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Video: Eye Popping Tv But It'll Cost You

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Raise the curtain, and a drum roll, please: High-definition TV is about to come to center stage. Years in the making, souped-up digital HDTVs are finally expected to land in electronics stores by Christmas. Early buyers will be able to bask at home in the kind of wide-screen cinematic splendor they have come to expect at their local multiplex. Besides big-theater sound, HDTV presents vivid, ghost-free pictures that enable viewers to discern freckles, blades of grass, and dress patterns, whether the TV signals originate over air waves, cable, or satellite.

High-definition television is but one of many sexy digital video technologies now reaching consumers. Digital video disks (DVDs) made their debut last year, letting you watch motion pictures with smashing sound and video on disks that look like audio CDs (which DVD machines play as well). Portable DVD players are due out this summer. After that: DVD machines that record, probably hitting stores sometime after 2000.TOP END. If you're thinking about adding HDTV to your media or rec room, you had better have deep pockets. The sets are expected to cost $5,000 to $10,000 and up. At January's Consumers Electronics Show in Las Vegas, more than a dozen TV heavyweights unveiled first-generation digital TV prototypes. Zenith Electronics, for example, introduced a 64-inch rear-projection set. RCA's first model will be a 61-inch rear projection set, with 38-inch and 34-inch direct view receivers also in the works. Panasonic was among the companies to show set-top boxes for converting digital signals into analog for viewing on conventional TVs. For the most part, however, manufacturers remained mum on prices and specific models.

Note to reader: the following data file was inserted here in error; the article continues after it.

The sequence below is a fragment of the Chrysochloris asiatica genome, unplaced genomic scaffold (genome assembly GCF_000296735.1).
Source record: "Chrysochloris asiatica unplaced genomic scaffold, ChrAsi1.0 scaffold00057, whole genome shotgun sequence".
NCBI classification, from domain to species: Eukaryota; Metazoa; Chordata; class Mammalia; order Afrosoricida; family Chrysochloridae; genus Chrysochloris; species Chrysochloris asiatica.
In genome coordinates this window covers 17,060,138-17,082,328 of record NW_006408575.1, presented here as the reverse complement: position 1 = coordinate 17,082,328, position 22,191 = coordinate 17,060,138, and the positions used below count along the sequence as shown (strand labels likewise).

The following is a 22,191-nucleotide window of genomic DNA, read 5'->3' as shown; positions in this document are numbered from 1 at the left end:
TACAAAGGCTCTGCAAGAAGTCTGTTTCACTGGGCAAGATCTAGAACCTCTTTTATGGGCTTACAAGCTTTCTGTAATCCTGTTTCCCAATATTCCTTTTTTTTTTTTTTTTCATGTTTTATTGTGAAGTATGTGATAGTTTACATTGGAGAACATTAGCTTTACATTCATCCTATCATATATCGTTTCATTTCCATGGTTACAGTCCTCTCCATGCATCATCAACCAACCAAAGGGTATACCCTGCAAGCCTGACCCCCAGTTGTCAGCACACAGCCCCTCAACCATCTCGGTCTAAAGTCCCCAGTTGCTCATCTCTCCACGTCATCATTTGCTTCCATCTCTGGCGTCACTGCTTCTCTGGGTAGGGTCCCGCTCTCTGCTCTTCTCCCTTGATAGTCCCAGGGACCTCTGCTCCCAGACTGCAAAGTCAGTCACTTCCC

Digital sets deemed worthy of the HDTV banner are the top end of the top end. They will have at least 1 million picture elements, or pixels, and some will display 2 million pixels. By comparison, a decent analog set only allows for 288,000 pixels. HDTV sets also display their pictures in a movie-like wide-screen format. You'll see this described as an "aspect ratio" of 16:9, meaning the screen is nearly twice as wide as it is high. Most analog TVs have a 4:3 aspect ratio.

You should be aware that not every digital TV will display high definition in its full glory. Digital TV also includes so-called standard definition, or SDTVs. These have lower resolution than HDTVs and offer no prespecified aspect ratio. They'll cost a little less than HDTVs but will still offer better quality than analog sets and will be able to display digital broadcasts. In fact, the industry's Advanced Television Systems Committee specifies 18 separate digital TV formats. Almost certainly, any digital receiver will be able to accommodate them all, though not necessarily at the screen resolution you would like. "Manufacturers can't afford to sell something to consumers that might go dark," says Martin Levine, a partner in Digital Technology Consulting, a market research firm in Forest Hills, N.Y.

But will you have anything to watch? Last year the Federal Communications Commission carved up the digital spectrum. Twenty-six TV stations agreed to begin digital broadcasting by November. By May 1, 1999, all network affiliates in the top 10 American TV markets must begin broadcasting digitally. Six months later, all network affiliates in the next 20 largest markets will have to comply. Other commercial stations have until May, 1, 2002, to beam digital programming. Non-commercial stations have until a year later.

Most likely, the first high-definition broadcasts will be pay-per-view specials, live sporting events and blockbuster movies. At the Las Vegas electronics show, DirecTV Inc., a satellite broadcaster, demonstrated the first direct-to-home satellite feed of a high-definition TV signal by showing excerpts from the 1996 Super Bowl. A survey of 400 broadcasting executives conducted for Harris Corp., a leading producer of digital TV transmitters, found that most stations planned to offer HDTV programming during prime time and less-detailed SDTV programs during the day. However, by broadcasting in the SDTV format, a TV station could offer up to five separate programs simultaneously.